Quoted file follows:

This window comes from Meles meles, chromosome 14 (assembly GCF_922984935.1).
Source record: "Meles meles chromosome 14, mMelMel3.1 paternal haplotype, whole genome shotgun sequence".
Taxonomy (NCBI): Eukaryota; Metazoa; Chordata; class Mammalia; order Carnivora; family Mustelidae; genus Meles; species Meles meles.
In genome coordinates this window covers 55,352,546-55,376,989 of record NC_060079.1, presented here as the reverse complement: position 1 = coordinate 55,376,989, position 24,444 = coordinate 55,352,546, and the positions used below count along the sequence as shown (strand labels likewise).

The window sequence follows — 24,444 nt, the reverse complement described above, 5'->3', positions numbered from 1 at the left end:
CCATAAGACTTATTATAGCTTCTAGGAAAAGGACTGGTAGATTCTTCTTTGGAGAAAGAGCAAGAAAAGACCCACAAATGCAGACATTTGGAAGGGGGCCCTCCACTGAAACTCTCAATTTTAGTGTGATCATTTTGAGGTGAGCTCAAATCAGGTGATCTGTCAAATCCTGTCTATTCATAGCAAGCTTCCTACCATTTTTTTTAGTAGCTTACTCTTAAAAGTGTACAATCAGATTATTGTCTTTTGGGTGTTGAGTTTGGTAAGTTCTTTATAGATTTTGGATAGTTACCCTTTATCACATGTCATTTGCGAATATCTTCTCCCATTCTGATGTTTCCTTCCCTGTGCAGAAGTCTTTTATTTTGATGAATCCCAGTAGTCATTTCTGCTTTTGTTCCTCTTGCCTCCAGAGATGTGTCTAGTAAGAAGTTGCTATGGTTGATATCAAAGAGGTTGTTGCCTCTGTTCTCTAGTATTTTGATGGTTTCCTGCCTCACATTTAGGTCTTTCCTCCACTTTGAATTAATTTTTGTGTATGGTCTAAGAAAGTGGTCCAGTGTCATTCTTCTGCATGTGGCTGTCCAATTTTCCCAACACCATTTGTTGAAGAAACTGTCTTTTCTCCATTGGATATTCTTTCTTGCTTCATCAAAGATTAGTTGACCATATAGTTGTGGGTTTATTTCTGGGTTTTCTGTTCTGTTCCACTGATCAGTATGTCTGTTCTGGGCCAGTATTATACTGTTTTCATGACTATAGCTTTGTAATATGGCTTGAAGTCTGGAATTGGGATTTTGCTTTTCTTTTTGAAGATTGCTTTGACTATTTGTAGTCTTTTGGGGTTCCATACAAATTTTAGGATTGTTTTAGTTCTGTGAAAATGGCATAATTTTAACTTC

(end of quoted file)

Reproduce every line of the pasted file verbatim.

This window comes from Meles meles, chromosome 14 (assembly GCF_922984935.1).
Source record: "Meles meles chromosome 14, mMelMel3.1 paternal haplotype, whole genome shotgun sequence".
Taxonomy (NCBI): Eukaryota; Metazoa; Chordata; class Mammalia; order Carnivora; family Mustelidae; genus Meles; species Meles meles.
In genome coordinates this window covers 55,352,546-55,376,989 of record NC_060079.1, presented here as the reverse complement: position 1 = coordinate 55,376,989, position 24,444 = coordinate 55,352,546, and the positions used below count along the sequence as shown (strand labels likewise).

The window sequence follows — 24,444 nt, the reverse complement described above, 5'->3', positions numbered from 1 at the left end:
CCATAAGACTTATTATAGCTTCTAGGAAAAGGACTGGTAGATTCTTCTTTGGAGAAAGAGCAAGAAAAGACCCACAAATGCAGACATTTGGAAGGGGGCCCTCCACTGAAACTCTCAATTTTAGTGTGATCATTTTGAGGTGAGCTCAAATCAGGTGATCTGTCAAATCCTGTCTATTCATAGCAAGCTTCCTACCATTTTTTTTAGTAGCTTACTCTTAAAAGTGTACAATCAGATTATTGTCTTTTGGGTGTTGAGTTTGGTAAGTTCTTTATAGATTTTGGATAGTTACCCTTTATCACATGTCATTTGCGAATATCTTCTCCCATTCTGATGTTTCCTTCCCTGTGCAGAAGTCTTTTATTTTGATGAATCCCAGTAGTCATTTCTGCTTTTGTTCCTCTTGCCTCCAGAGATGTGTCTAGTAAGAAGTTGCTATGGTTGATATCAAAGAGGTTGTTGCCTCTGTTCTCTAGTATTTTGATGGTTTCCTGCCTCACATTTAGGTCTTTCCTCCACTTTGAATTAATTTTTGTGTATGGTCTAAGAAAGTGGTCCAGTGTCATTCTTCTGCATGTGGCTGTCCAATTTTCCCAACACCATTTGTTGAAGAAACTGTCTTTTCTCCATTGGATATTCTTTCTTGCTTCATCAAAGATTAGTTGACCATATAGTTGTGGGTTTATTTCTGGGTTTTCTGTTCTGTTCCACTGATCAGTATGTCTGTTCTGGGCCAGTATTATACTGTTTTCATGACTATAGCTTTGTAATATGGCTTGAAGTCTGGAATTGGGATTTTGCTTTTCTTTTTGAAGATTGCTTTGACTATTTGTAGTCTTTTGGGGTTCCATACAAATTTTAGGATTGTTTTAGTTCTGTGAAAATGGCATAATTTTAACTTC